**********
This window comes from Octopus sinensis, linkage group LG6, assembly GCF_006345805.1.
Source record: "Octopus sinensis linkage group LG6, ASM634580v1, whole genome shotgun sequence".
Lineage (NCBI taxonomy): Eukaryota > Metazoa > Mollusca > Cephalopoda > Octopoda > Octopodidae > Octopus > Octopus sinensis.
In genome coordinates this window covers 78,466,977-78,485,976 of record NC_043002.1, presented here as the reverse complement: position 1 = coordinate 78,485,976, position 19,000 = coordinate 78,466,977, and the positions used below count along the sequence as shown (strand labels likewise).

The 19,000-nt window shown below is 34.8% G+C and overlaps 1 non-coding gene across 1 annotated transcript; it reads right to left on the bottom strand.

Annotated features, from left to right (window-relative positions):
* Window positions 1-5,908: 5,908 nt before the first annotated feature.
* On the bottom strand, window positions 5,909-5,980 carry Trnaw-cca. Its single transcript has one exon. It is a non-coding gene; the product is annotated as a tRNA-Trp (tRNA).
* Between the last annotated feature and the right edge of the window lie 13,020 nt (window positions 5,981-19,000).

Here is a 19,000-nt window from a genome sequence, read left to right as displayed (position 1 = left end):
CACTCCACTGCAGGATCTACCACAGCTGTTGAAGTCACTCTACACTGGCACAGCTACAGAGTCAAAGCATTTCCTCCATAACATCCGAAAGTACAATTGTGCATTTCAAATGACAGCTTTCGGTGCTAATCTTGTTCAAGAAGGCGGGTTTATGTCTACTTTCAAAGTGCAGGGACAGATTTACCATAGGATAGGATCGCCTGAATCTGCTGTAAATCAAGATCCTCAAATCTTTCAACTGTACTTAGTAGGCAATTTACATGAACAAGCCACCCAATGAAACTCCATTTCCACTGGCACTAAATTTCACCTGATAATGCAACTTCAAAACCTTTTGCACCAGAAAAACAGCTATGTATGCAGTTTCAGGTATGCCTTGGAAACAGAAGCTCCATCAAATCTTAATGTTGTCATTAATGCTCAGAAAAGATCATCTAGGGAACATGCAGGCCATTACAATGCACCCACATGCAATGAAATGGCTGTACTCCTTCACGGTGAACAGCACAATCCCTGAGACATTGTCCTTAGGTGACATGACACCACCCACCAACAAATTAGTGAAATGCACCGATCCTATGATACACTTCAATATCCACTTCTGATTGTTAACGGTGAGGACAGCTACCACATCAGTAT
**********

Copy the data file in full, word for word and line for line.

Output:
This window comes from Octopus sinensis, linkage group LG6, assembly GCF_006345805.1.
Source record: "Octopus sinensis linkage group LG6, ASM634580v1, whole genome shotgun sequence".
Lineage (NCBI taxonomy): Eukaryota > Metazoa > Mollusca > Cephalopoda > Octopoda > Octopodidae > Octopus > Octopus sinensis.
In genome coordinates this window covers 78,466,977-78,485,976 of record NC_043002.1, presented here as the reverse complement: position 1 = coordinate 78,485,976, position 19,000 = coordinate 78,466,977, and the positions used below count along the sequence as shown (strand labels likewise).

The 19,000-nt window shown below is 34.8% G+C and overlaps 1 non-coding gene across 1 annotated transcript; it reads right to left on the bottom strand.

Annotated features, from left to right (window-relative positions):
* Window positions 1-5,908: 5,908 nt before the first annotated feature.
* On the bottom strand, window positions 5,909-5,980 carry Trnaw-cca. Its single transcript has one exon. It is a non-coding gene; the product is annotated as a tRNA-Trp (tRNA).
* Between the last annotated feature and the right edge of the window lie 13,020 nt (window positions 5,981-19,000).

Here is a 19,000-nt window from a genome sequence, read left to right as displayed (position 1 = left end):
CACTCCACTGCAGGATCTACCACAGCTGTTGAAGTCACTCTACACTGGCACAGCTACAGAGTCAAAGCATTTCCTCCATAACATCCGAAAGTACAATTGTGCATTTCAAATGACAGCTTTCGGTGCTAATCTTGTTCAAGAAGGCGGGTTTATGTCTACTTTCAAAGTGCAGGGACAGATTTACCATAGGATAGGATCGCCTGAATCTGCTGTAAATCAAGATCCTCAAATCTTTCAACTGTACTTAGTAGGCAATTTACATGAACAAGCCACCCAATGAAACTCCATTTCCACTGGCACTAAATTTCACCTGATAATGCAACTTCAAAACCTTTTGCACCAGAAAAACAGCTATGTATGCAGTTTCAGGTATGCCTTGGAAACAGAAGCTCCATCAAATCTTAATGTTGTCATTAATGCTCAGAAAAGATCATCTAGGGAACATGCAGGCCATTACAATGCACCCACATGCAATGAAATGGCTGTACTCCTTCACGGTGAACAGCACAATCCCTGAGACATTGTCCTTAGGTGACATGACACCACCCACCAACAAATTAGTGAAATGCACCGATCCTATGATACACTTCAATATCCACTTCTGATTGTTAACGGTGAGGACAGCTACCACATCAGTAT